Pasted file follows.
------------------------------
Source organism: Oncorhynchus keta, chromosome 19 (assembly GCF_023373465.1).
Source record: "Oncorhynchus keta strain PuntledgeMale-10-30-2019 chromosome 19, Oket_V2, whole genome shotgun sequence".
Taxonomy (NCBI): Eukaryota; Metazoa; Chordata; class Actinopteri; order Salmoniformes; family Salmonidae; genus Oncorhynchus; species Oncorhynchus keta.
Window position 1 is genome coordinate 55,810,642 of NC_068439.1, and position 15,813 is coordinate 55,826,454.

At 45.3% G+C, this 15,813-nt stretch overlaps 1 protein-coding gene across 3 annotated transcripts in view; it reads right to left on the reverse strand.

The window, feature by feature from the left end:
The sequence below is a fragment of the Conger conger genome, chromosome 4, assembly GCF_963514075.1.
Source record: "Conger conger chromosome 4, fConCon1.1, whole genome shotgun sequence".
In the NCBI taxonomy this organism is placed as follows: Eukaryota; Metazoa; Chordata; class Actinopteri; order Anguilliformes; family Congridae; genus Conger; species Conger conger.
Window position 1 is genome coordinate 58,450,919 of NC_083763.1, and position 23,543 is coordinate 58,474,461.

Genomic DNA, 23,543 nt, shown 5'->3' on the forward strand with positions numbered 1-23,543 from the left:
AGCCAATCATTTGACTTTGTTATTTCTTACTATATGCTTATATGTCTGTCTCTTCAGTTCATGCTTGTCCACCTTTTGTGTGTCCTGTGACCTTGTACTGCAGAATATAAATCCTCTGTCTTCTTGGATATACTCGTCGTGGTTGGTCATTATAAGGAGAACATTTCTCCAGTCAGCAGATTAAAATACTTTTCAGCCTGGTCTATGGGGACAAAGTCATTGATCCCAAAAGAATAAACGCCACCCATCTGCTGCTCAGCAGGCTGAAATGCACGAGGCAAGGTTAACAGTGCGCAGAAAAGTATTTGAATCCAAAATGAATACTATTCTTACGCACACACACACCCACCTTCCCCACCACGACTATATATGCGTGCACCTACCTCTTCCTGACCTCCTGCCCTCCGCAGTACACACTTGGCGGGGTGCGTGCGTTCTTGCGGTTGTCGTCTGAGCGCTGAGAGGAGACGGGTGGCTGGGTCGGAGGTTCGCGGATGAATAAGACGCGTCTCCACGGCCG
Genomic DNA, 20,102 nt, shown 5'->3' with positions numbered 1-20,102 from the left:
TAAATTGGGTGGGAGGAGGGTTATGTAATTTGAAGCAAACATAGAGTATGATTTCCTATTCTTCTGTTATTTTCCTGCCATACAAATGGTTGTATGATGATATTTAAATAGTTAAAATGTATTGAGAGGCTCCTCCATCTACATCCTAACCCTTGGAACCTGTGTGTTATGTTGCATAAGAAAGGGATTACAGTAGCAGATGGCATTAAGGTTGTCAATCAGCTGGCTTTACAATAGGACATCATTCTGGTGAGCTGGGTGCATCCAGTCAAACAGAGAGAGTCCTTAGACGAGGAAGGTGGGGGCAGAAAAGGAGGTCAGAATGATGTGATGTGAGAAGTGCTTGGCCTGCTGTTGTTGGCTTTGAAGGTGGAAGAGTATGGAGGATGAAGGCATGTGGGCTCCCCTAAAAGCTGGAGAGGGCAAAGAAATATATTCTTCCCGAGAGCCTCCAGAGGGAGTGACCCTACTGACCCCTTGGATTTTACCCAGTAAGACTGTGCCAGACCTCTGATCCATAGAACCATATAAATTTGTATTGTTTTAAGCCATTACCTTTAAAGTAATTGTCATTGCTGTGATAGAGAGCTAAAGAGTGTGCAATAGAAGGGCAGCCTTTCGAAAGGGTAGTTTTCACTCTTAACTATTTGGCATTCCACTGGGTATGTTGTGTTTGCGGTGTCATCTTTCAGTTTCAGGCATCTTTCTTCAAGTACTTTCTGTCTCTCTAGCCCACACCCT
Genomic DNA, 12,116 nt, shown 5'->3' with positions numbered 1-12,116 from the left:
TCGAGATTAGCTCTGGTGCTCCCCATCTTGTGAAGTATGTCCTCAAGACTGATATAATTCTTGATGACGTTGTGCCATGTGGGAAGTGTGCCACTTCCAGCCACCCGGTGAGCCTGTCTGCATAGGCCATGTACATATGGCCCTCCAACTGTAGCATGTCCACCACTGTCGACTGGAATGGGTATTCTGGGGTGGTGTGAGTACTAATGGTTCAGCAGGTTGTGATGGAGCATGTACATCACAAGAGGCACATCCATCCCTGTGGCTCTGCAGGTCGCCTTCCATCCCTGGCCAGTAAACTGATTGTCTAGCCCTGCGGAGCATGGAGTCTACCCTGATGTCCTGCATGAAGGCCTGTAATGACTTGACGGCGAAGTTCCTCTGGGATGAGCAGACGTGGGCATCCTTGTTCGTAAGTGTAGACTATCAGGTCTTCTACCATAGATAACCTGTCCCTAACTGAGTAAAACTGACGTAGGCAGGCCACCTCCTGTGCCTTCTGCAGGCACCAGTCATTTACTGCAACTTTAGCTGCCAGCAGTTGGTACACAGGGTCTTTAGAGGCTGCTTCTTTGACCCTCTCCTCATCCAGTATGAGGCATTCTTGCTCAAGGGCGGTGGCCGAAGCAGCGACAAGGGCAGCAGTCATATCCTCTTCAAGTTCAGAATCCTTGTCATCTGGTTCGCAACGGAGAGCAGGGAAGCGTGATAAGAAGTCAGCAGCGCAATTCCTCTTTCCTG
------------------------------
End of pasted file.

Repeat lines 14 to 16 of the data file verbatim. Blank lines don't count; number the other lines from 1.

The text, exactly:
TAAATTGGGTGGGAGGAGGGTTATGTAATTTGAAGCAAACATAGAGTATGATTTCCTATTCTTCTGTTATTTTCCTGCCATACAAATGGTTGTATGATGATATTTAAATAGTTAAAATGTATTGAGAGGCTCCTCCATCTACATCCTAACCCTTGGAACCTGTGTGTTATGTTGCATAAGAAAGGGATTACAGTAGCAGATGGCATTAAGGTTGTCAATCAGCTGGCTTTACAATAGGACATCATTCTGGTGAGCTGGGTGCATCCAGTCAAACAGAGAGAGTCCTTAGACGAGGAAGGTGGGGGCAGAAAAGGAGGTCAGAATGATGTGATGTGAGAAGTGCTTGGCCTGCTGTTGTTGGCTTTGAAGGTGGAAGAGTATGGAGGATGAAGGCATGTGGGCTCCCCTAAAAGCTGGAGAGGGCAAAGAAATATATTCTTCCCGAGAGCCTCCAGAGGGAGTGACCCTACTGACCCCTTGGATTTTACCCAGTAAGACTGTGCCAGACCTCTGATCCATAGAACCATATAAATTTGTATTGTTTTAAGCCATTACCTTTAAAGTAATTGTCATTGCTGTGATAGAGAGCTAAAGAGTGTGCAATAGAAGGGCAGCCTTTCGAAAGGGTAGTTTTCACTCTTAACTATTTGGCATTCCACTGGGTATGTTGTGTTTGCGGTGTCATCTTTCAGTTTCAGGCATCTTTCTTCAAGTACTTTCTGTCTCTCTAGCCCACACCCT
Genomic DNA, 12,116 nt, shown 5'->3' with positions numbered 1-12,116 from the left:
TCGAGATTAGCTCTGGTGCTCCCCATCTTGTGAAGTATGTCCTCAAGACTGATATAATTCTTGATGACGTTGTGCCATGTGGGAAGTGTGCCACTTCCAGCCACCCGGTGAGCCTGTCTGCATAGGCCATGTACATATGGCCCTCCAACTGTAGCATGTCCACCACTGTCGACTGGAATGGGTATTCTGGGGTGGTGTGAGTACTAATGGTTCAGCAGGTTGTGATGGAGCATGTACATCACAAGAGGCACATCCATCCCTGTGGCTCTGCAGGTCGCCTTCCATCCCTGGCCAGTAAACTGATTGTCTAGCCCTGCGGAGCATGGAGTCTACCCTGATGTCCTGCATGAAGGCCTGTAATGACTTGACGGCGAAGTTCCTCTGGGATGAGCAGACGTGGGCATCCTTGTTCGTAAGTGTAGACTATCAGGTCTTCTACCATAGATAACCTGTCCCTAACTGAGTAAAACTGACGTAGGCAGGCCACCTCCTGTGCCTTCTGCAGGCACCAGTCATTTACTGCAACTTTAGCTGCCAGCAGTTGGTACACAGGGTCTTTAGAGGCTGCTTCTTTGACCCTCTCCTCATCCAGTATGAGGCATTCTTGCTCAAGGGCGGTGGCCGAAGCAGCGACAAGGGCAGCAGTCATATCCTCTTCAAGTTCAGAATCCTTGTCATCTGGTTCGCAACGGAGAGCAGGGAAGCGTGATAAGAAGTCAGCAGCGCAATTCCTCTTTCCTG